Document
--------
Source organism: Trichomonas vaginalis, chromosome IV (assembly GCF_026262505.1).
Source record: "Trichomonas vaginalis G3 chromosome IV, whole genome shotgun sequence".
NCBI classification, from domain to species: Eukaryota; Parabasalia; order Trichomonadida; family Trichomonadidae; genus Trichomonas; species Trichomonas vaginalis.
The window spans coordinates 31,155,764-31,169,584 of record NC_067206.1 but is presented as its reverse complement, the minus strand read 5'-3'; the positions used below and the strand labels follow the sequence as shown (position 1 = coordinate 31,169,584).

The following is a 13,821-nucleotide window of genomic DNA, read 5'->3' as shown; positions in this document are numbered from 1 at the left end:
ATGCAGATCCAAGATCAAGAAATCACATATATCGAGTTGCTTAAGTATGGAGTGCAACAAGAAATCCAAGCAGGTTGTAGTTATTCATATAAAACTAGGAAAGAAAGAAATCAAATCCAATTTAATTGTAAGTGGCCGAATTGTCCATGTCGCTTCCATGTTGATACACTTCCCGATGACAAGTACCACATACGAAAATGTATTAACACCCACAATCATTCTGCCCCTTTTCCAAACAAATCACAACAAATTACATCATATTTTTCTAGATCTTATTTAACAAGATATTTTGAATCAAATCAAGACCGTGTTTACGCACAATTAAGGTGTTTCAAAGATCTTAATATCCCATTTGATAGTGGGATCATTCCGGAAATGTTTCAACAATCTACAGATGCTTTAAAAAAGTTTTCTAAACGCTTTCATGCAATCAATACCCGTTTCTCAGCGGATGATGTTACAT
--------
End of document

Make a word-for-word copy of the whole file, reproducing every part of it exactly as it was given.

Source organism: Trichomonas vaginalis, chromosome IV (assembly GCF_026262505.1).
Source record: "Trichomonas vaginalis G3 chromosome IV, whole genome shotgun sequence".
NCBI classification, from domain to species: Eukaryota; Parabasalia; order Trichomonadida; family Trichomonadidae; genus Trichomonas; species Trichomonas vaginalis.
The window spans coordinates 31,155,764-31,169,584 of record NC_067206.1 but is presented as its reverse complement, the minus strand read 5'-3'; the positions used below and the strand labels follow the sequence as shown (position 1 = coordinate 31,169,584).

The following is a 13,821-nucleotide window of genomic DNA, read 5'->3' as shown; positions in this document are numbered from 1 at the left end:
ATGCAGATCCAAGATCAAGAAATCACATATATCGAGTTGCTTAAGTATGGAGTGCAACAAGAAATCCAAGCAGGTTGTAGTTATTCATATAAAACTAGGAAAGAAAGAAATCAAATCCAATTTAATTGTAAGTGGCCGAATTGTCCATGTCGCTTCCATGTTGATACACTTCCCGATGACAAGTACCACATACGAAAATGTATTAACACCCACAATCATTCTGCCCCTTTTCCAAACAAATCACAACAAATTACATCATATTTTTCTAGATCTTATTTAACAAGATATTTTGAATCAAATCAAGACCGTGTTTACGCACAATTAAGGTGTTTCAAAGATCTTAATATCCCATTTGATAGTGGGATCATTCCGGAAATGTTTCAACAATCTACAGATGCTTTAAAAAAGTTTTCTAAACGCTTTCATGCAATCAATACCCGTTTCTCAGCGGATGATGTTACAT